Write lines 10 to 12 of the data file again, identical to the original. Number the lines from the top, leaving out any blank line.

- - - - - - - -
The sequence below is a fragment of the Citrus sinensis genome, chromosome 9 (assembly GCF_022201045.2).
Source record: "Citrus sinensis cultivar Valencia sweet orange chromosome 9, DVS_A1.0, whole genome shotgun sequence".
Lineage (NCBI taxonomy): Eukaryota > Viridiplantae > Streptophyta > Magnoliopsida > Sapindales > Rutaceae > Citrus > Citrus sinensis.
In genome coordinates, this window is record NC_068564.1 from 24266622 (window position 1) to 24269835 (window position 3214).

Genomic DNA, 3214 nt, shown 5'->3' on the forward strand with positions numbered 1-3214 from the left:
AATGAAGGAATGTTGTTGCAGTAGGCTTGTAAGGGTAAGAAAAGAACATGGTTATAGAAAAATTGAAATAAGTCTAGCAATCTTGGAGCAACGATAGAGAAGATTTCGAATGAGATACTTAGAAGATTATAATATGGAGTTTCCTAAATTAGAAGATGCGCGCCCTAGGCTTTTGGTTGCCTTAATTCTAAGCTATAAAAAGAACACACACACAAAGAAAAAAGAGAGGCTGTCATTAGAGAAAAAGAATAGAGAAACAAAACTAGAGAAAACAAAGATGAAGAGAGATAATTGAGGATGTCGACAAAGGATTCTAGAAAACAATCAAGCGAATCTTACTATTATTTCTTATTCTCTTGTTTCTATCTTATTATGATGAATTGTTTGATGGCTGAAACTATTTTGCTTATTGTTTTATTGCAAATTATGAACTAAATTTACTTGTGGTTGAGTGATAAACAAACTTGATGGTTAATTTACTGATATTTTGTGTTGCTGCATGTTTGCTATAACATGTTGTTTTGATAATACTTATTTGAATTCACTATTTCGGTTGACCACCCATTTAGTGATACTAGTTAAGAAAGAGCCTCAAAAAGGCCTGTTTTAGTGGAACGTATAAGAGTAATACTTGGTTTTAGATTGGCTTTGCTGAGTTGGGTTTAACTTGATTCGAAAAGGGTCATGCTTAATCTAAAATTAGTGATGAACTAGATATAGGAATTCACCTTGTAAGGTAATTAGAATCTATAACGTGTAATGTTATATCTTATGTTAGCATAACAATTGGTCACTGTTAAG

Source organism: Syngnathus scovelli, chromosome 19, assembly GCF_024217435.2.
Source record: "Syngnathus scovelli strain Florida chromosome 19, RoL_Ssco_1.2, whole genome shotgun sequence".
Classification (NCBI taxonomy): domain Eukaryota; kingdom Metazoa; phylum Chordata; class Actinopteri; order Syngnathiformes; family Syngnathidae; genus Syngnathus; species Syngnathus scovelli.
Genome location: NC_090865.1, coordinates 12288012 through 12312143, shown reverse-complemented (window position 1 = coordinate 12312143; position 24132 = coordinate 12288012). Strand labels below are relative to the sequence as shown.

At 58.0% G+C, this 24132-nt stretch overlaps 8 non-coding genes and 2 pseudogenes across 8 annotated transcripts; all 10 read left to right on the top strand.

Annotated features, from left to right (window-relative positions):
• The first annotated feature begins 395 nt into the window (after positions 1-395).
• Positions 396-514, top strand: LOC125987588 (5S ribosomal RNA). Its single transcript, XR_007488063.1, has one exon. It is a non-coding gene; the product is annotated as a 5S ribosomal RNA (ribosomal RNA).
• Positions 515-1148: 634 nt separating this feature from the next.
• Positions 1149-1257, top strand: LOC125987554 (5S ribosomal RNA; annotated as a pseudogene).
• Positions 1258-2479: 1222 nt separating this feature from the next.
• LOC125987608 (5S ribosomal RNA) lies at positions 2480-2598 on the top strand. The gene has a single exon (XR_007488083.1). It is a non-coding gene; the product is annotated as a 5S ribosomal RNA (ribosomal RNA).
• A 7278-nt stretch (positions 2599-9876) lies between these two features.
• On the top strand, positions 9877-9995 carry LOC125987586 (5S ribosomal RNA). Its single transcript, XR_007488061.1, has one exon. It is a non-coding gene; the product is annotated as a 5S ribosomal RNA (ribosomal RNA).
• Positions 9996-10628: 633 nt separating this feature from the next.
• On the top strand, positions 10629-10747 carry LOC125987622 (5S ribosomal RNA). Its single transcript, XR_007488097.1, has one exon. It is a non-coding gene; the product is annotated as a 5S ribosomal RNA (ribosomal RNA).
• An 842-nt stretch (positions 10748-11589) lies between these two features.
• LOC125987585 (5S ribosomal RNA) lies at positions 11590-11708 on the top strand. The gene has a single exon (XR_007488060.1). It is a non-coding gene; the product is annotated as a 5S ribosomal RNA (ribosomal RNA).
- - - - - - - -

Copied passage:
Genome location: NC_090865.1, coordinates 12288012 through 12312143, shown reverse-complemented (window position 1 = coordinate 12312143; position 24132 = coordinate 12288012). Strand labels below are relative to the sequence as shown.

At 58.0% G+C, this 24132-nt stretch overlaps 8 non-coding genes and 2 pseudogenes across 8 annotated transcripts; all 10 read left to right on the top strand.

Annotated features, from left to right (window-relative positions):